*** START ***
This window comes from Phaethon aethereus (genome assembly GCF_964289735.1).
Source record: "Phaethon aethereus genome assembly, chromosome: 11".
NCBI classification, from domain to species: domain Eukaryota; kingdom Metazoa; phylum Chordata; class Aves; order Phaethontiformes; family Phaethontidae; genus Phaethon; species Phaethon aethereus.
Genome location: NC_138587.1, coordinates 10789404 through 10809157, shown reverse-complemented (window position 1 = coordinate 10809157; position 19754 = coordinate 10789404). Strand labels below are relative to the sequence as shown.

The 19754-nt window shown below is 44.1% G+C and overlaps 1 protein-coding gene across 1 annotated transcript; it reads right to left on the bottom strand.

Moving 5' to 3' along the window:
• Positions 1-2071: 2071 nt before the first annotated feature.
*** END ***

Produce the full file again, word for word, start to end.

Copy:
This window comes from Phaethon aethereus (genome assembly GCF_964289735.1).
Source record: "Phaethon aethereus genome assembly, chromosome: 11".
NCBI classification, from domain to species: domain Eukaryota; kingdom Metazoa; phylum Chordata; class Aves; order Phaethontiformes; family Phaethontidae; genus Phaethon; species Phaethon aethereus.
Genome location: NC_138587.1, coordinates 10789404 through 10809157, shown reverse-complemented (window position 1 = coordinate 10809157; position 19754 = coordinate 10789404). Strand labels below are relative to the sequence as shown.

The 19754-nt window shown below is 44.1% G+C and overlaps 1 protein-coding gene across 1 annotated transcript; it reads right to left on the bottom strand.

Moving 5' to 3' along the window:
• Positions 1-2071: 2071 nt before the first annotated feature.